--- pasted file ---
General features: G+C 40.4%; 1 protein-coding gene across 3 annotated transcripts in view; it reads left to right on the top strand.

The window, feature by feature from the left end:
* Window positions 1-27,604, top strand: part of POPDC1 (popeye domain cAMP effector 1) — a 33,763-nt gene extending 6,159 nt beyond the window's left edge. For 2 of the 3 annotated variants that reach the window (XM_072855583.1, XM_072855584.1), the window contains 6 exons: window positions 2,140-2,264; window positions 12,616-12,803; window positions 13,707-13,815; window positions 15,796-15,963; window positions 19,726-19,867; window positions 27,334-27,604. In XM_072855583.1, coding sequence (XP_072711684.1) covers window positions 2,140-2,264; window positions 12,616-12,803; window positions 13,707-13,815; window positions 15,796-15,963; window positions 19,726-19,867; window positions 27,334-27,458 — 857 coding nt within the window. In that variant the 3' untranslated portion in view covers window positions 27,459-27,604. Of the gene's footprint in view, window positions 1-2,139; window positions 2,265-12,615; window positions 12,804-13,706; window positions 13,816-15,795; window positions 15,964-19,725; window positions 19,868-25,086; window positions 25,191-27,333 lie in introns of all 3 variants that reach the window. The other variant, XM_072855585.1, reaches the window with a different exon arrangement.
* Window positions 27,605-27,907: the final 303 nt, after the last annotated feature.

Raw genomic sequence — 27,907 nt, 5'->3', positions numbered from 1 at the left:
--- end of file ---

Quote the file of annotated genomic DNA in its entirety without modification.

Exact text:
General features: G+C 40.4%; 1 protein-coding gene across 3 annotated transcripts in view; it reads left to right on the top strand.

The window, feature by feature from the left end:
* Window positions 1-27,604, top strand: part of POPDC1 (popeye domain cAMP effector 1) — a 33,763-nt gene extending 6,159 nt beyond the window's left edge. For 2 of the 3 annotated variants that reach the window (XM_072855583.1, XM_072855584.1), the window contains 6 exons: window positions 2,140-2,264; window positions 12,616-12,803; window positions 13,707-13,815; window positions 15,796-15,963; window positions 19,726-19,867; window positions 27,334-27,604. In XM_072855583.1, coding sequence (XP_072711684.1) covers window positions 2,140-2,264; window positions 12,616-12,803; window positions 13,707-13,815; window positions 15,796-15,963; window positions 19,726-19,867; window positions 27,334-27,458 — 857 coding nt within the window. In that variant the 3' untranslated portion in view covers window positions 27,459-27,604. Of the gene's footprint in view, window positions 1-2,139; window positions 2,265-12,615; window positions 12,804-13,706; window positions 13,816-15,795; window positions 15,964-19,725; window positions 19,868-25,086; window positions 25,191-27,333 lie in introns of all 3 variants that reach the window. The other variant, XM_072855585.1, reaches the window with a different exon arrangement.
* Window positions 27,605-27,907: the final 303 nt, after the last annotated feature.

Raw genomic sequence — 27,907 nt, 5'->3', positions numbered from 1 at the left: